BRAMPTON, ONT.: Irena Ratmanski, mother of drunkard on Sunwing flight, facing seventh deportation from Canada

Mom of Sunwing accused faces seventh deportation

SAM PAZZANO, QMI AGENCY

Last Updated: 7:14 AM ET

BRAMPTON, Ont. — The mother of a Toronto-area woman whose alleged unruly behaviour forced a Cuba-bound Sunwing flight back to Toronto is in jail and facing her seventh deportation from Canada, QMI Agency has learned.

Irena Ratmanski, 56, was denied bail Wednesday by Justice of the Peace Ralph Cotter.

Ratmanski was charged in July with four Immigration and Refugee Protection Act offences, including re-entering the country unlawfully, failing to advise officers of previous deportations and some misrepresentations, including denying having a daughter, Lilia Ratmanski, 25, and failing to reveal other aliases.

Five weeks ago, Irena Ratmanski sat in a courtroom and then fled from media scrutiny before her daughter Lilia, of Whitby, Ont., and her friend, Milana Muzikante,26, of Maple, Ont., were freed on bail. They were accused of making threats, endangering the safety of an aircraft and mischief after allegedly drinking and smoking in the aircraft bathroom on the Aug. 27 flight to Cuba.

“(Irena Ratmanski) has a history of being removed … and finding her way back in despite not being authorized to do so,” said Cotter in rejecting Ratmanski’s bail application.

“She is making a mockery of the integrity of our borders. She knows the chances of being deported again are very high,” A. M. Coke, an agent for the Public Prosecution Service of Canada, told court in opposing Ratmanski’s release.

“She has nothing to lose by fleeing.”

QUEBEC: Education Without Borders hoping taxpayers pay $30 million per year for illegal children’s education

Children of illegal immigrants should have In 1971, Ruth and Cecil Hershler began what has evolved into a lasting relationship with Fezeka Senior Secondary; an association that led to the creation of Education without Borders 31 years later. Feeling unable to continue living a life of privilege in apartheid South Africa, they made the decision to immigrate to Canada. access to school, say advocates
CTV Montreal
Published Monday, August 25, 2014 7:54PM EDT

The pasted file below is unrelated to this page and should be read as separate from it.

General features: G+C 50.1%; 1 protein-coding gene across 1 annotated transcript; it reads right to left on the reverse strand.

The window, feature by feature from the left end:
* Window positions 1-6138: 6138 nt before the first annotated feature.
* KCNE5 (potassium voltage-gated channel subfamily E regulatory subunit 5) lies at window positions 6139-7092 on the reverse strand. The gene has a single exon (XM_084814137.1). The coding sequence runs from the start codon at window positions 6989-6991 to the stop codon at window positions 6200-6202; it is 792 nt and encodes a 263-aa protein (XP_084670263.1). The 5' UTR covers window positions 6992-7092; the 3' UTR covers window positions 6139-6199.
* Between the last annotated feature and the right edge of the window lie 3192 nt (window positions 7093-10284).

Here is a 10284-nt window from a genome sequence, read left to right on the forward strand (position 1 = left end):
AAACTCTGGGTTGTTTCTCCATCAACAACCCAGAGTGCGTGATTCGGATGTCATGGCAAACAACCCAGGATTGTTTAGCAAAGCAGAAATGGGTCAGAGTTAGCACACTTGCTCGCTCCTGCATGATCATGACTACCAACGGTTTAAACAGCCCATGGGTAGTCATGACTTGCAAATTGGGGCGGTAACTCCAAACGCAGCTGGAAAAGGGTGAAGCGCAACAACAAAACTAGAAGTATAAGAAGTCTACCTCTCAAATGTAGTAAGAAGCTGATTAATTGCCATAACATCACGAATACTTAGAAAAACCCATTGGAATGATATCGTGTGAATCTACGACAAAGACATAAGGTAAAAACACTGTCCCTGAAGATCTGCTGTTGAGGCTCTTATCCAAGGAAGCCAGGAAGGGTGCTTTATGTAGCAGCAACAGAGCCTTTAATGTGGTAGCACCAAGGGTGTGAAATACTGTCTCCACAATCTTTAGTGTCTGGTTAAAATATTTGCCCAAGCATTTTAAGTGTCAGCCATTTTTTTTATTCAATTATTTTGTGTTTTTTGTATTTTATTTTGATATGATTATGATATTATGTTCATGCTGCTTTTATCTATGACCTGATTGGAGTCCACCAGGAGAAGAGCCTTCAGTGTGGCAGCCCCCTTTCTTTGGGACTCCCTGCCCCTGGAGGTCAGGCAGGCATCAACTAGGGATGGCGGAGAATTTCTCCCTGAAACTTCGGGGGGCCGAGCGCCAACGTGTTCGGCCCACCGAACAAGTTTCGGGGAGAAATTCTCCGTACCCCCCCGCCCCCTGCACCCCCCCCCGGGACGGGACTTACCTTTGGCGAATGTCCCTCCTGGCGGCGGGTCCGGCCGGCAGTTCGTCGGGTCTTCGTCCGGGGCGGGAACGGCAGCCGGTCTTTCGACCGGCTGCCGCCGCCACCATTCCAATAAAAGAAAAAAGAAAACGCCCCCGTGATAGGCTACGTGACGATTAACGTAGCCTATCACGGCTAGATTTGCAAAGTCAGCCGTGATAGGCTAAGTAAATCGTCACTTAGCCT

Last Updated Monday, August 25, 2014 9:41PM EDT

An organization defending the rights of illegal immigrants is speaking out about access to free education for children.

The group Education Without Borders said Monday that as many as 5,000 children in Quebec are likely to be unable to attend school because of their parent’s current status as illegal immigrants.

The group said parents awaiting deportation because their refugee claim has been denied, or because their visa has expired are not allowed to send their children to Quebec schools unless they pay up.

It costs up to $6,000 a year per child, which is a sum most illegal immigrants – some of which are refugee claimants or asylum seekers – can’t afford.

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Read more: http://montreal.ctvnews.ca/children-of-illegal-immigrants-should-have-access-to-school-say-advocates-1.1976093#ixzz3Bvhz11z4

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In 1971, Ruth and Cecil Hershler began what has evolved into a lasting relationship with Fezeka Senior Secondary; an association that led to the creation of Education without Borders 31 years later.

Feeling unable to continue living a life of privilege in apartheid South Africa, they made the decision to immigrate to Canada.

TORONTO: CBSA criticized for arresting 21 illegals during vehicle spot check

CBC News

Posted: Aug 15, 2014 11:02 PM ET Last Updated: Aug 16, 2014 12:02 PM ET

The arrests of 21 undocumented workers during a vehicle safety blitz Thursday is causing controversy for the Canada Border Services Agency and Ontario Provincial Police.

 On Aug. 14 the OPP, along with officials from the ministries of transportation and environment, and the CBSA, took part in a vehicle spot checks in northwest Toronto, around Wilson Avenue between Jane Street and Highway 400.

 CBSA told CBC News on Friday it arrested 21 people who were “in violation of the Immigration and Refugee Protection Act.” 

But, because the arrests were made during vehicle safety check, some question the methods and motivations of the CBSA and OPP.